Not only was network neutrality never a doctrine of the Internet, neither was it a provision in any local franchise agreement. That’s not stopped opponents of franchise reform from subtly implying it has been. Lately they’ve been expressing indignation that statewide franchise reform legislation contains no provisions for network neutrality. A March 27 memo on the current Illinois franchise reform bill (HB 1500) from the Illinois Municipal League to Rep. Jim Brosnahan (D., Oak Lawn), the bill’s sponsor, provides the latest talking points. Amid the list of usual protests over lack of funding for scads of redundant PEG channels, build-out guidelines as opposed to requirements, the general potential for lost tax revenues, the league tossed in “HB 1500 lacks any protections for net neutrality.” That statement introduced an off-topic screed demanding the state government regulate the Internet to ensure all services are treated uniformly, as if banning any sort of enhanced quality tier for video, gaming and other bandwidth-intensive, error-sensitive commercial applications would be a good thing at a time when aggegrate Internet traffic is approaching 1 billion gigabytes (1 billion billion bytes) a month (see Here Comes the Exaflood). The coupling of network neutrality to franchise reform was first attempted in Michigan late last year. That effort, in the form of an amendment to the franchise reform bill, was defeated handily. But similar measures have arisen in California, Maine and Maryland. Let alone that states are on shaky legal ground when attempting to regulate Internet services, which Congress and the FCC have place under the umbrella of interstate commerce, unlike PEG and build-out clauses, net neutrality was never part of any past local franchise agreements. Net neutrality is not germane to the franchise debate. Legislators should not be taken in by assertions that neutrality is something that needs to be “restored” to the Internet. It was never there in the first place.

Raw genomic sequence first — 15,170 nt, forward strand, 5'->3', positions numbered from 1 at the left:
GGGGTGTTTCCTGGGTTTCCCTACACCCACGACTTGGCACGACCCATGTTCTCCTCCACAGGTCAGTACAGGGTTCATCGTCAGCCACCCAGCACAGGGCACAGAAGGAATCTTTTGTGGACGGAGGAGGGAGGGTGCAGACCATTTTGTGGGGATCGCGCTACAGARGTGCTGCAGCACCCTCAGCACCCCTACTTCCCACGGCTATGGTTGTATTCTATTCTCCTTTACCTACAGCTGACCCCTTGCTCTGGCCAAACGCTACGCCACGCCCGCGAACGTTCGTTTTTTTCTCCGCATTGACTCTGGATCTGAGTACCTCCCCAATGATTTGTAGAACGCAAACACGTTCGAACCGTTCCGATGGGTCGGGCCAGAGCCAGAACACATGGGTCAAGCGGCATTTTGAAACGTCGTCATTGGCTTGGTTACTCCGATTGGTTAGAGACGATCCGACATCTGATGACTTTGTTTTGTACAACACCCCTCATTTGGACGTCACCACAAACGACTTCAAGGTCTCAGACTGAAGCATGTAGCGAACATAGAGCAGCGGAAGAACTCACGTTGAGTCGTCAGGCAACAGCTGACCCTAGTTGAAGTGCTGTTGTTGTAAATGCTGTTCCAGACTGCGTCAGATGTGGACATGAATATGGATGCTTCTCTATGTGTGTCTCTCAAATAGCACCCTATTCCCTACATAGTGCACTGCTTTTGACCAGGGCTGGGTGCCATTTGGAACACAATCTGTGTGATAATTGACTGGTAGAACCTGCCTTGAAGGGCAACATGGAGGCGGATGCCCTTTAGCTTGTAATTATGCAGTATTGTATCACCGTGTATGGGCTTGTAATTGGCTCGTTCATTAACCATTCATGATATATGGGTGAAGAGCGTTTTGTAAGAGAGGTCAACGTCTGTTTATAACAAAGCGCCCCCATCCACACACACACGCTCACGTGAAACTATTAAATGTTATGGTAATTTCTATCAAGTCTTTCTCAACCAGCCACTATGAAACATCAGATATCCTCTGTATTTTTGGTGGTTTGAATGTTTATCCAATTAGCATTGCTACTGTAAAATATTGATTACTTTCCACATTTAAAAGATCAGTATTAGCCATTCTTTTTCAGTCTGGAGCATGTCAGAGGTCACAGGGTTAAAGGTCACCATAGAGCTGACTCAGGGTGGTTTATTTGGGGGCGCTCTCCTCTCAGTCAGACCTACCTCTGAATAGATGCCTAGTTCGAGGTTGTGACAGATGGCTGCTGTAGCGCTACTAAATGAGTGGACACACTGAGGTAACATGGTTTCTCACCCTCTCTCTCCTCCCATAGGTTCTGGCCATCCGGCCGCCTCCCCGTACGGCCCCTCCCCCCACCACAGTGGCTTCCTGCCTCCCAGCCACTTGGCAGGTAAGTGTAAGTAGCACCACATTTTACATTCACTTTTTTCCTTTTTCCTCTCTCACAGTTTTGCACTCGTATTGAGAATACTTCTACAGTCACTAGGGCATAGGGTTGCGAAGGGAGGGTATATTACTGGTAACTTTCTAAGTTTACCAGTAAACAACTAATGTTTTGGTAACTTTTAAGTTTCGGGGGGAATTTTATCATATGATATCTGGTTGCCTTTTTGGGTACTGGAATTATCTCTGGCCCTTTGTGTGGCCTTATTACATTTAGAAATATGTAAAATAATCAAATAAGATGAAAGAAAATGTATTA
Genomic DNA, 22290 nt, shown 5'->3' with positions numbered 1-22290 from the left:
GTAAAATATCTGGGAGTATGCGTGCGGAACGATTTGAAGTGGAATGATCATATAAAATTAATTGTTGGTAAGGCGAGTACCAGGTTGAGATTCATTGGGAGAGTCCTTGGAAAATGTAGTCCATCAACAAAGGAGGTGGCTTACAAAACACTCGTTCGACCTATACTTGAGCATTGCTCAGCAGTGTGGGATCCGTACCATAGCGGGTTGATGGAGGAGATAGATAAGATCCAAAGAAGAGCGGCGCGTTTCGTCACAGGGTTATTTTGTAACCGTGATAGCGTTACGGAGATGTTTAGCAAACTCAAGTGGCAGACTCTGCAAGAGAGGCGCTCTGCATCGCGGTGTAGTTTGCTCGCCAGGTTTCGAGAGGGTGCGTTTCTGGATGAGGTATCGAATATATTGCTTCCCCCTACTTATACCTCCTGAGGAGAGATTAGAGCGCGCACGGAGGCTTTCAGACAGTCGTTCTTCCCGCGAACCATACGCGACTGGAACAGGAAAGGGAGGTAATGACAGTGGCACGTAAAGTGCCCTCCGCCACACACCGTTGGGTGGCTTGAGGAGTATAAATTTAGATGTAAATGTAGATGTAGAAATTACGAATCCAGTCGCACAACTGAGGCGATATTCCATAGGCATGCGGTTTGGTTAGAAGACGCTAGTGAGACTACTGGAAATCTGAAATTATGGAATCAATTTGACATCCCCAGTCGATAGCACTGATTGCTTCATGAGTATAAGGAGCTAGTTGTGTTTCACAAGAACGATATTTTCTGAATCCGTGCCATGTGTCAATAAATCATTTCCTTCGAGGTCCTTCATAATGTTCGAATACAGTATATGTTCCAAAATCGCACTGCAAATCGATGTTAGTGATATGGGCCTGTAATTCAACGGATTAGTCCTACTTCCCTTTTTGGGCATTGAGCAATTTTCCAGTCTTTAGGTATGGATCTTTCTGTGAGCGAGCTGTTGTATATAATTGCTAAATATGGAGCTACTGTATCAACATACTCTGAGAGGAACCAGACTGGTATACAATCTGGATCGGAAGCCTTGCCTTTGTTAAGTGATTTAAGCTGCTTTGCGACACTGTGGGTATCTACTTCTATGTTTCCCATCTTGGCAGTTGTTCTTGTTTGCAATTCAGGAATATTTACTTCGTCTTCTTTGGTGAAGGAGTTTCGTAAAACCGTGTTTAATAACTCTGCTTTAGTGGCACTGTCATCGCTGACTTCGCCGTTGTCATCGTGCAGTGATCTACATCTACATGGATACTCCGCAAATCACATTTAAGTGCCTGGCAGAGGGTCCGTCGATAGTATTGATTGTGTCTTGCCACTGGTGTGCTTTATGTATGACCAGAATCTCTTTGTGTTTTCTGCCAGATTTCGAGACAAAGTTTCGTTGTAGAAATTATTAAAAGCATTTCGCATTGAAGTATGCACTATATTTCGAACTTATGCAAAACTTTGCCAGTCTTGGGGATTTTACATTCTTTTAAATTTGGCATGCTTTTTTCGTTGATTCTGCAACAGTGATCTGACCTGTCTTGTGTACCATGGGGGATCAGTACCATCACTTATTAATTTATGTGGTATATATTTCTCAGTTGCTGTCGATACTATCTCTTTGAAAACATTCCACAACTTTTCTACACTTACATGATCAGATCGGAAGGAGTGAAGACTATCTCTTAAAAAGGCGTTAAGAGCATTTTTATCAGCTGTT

Steven Titch served as a policy analyst at Reason Foundation from 2004 to 2013.
Titch's work primarily focused on telecommunications, the Internet and new media. He is a former managing editor of InfoTech & Telecom News (IT&T News) published by the Heartland Institute. His columns have appeared in Investor's Business Daily, Total Telecom, and America's Network, among others.
Prior to joining Reason in 2004, Titch covered the telecommunications industry as a journalist for more than two decades. Titch was director of editorial projects for Data Communications magazine where he directed content development for supplemental publications and special projects. He has also held the positions of editorial director of Telephony, editor of Global Telephony magazine, Midwest bureau chief of CommunicationsWeek, and associate editor-communications at Electronic News.
Outside of the telecom industry, Titch conducted rich media and content development for publishers and corporate marketing groups. He has also developed and launched his own web-based media, including SecuritySquared.com, an on-line resource for the security industry.
Titch graduated cum laude from Syracuse University with a dual degree in journalism and English.